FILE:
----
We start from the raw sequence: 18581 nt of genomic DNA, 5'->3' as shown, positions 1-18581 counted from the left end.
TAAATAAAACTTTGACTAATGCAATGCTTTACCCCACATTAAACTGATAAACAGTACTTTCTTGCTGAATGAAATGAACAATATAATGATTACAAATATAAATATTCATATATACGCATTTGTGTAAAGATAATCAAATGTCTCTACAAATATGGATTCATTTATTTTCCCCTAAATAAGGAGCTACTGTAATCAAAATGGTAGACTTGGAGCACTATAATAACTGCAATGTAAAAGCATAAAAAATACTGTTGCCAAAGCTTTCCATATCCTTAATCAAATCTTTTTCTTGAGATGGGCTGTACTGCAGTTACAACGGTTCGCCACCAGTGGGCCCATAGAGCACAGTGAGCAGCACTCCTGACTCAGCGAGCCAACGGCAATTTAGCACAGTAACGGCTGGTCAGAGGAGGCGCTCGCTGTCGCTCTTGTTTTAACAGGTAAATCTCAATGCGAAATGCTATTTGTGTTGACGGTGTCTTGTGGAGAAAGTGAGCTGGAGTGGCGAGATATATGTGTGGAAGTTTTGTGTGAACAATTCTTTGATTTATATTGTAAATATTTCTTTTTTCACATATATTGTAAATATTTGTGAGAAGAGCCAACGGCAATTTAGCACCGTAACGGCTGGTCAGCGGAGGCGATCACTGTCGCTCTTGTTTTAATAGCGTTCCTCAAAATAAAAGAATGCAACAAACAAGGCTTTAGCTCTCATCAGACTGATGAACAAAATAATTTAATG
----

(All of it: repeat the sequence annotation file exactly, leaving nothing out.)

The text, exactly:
We start from the raw sequence: 18581 nt of genomic DNA, 5'->3' as shown, positions 1-18581 counted from the left end.
TAAATAAAACTTTGACTAATGCAATGCTTTACCCCACATTAAACTGATAAACAGTACTTTCTTGCTGAATGAAATGAACAATATAATGATTACAAATATAAATATTCATATATACGCATTTGTGTAAAGATAATCAAATGTCTCTACAAATATGGATTCATTTATTTTCCCCTAAATAAGGAGCTACTGTAATCAAAATGGTAGACTTGGAGCACTATAATAACTGCAATGTAAAAGCATAAAAAATACTGTTGCCAAAGCTTTCCATATCCTTAATCAAATCTTTTTCTTGAGATGGGCTGTACTGCAGTTACAACGGTTCGCCACCAGTGGGCCCATAGAGCACAGTGAGCAGCACTCCTGACTCAGCGAGCCAACGGCAATTTAGCACAGTAACGGCTGGTCAGAGGAGGCGCTCGCTGTCGCTCTTGTTTTAACAGGTAAATCTCAATGCGAAATGCTATTTGTGTTGACGGTGTCTTGTGGAGAAAGTGAGCTGGAGTGGCGAGATATATGTGTGGAAGTTTTGTGTGAACAATTCTTTGATTTATATTGTAAATATTTCTTTTTTCACATATATTGTAAATATTTGTGAGAAGAGCCAACGGCAATTTAGCACCGTAACGGCTGGTCAGCGGAGGCGATCACTGTCGCTCTTGTTTTAATAGCGTTCCTCAAAATAAAAGAATGCAACAAACAAGGCTTTAGCTCTCATCAGACTGATGAACAAAATAATTTAATG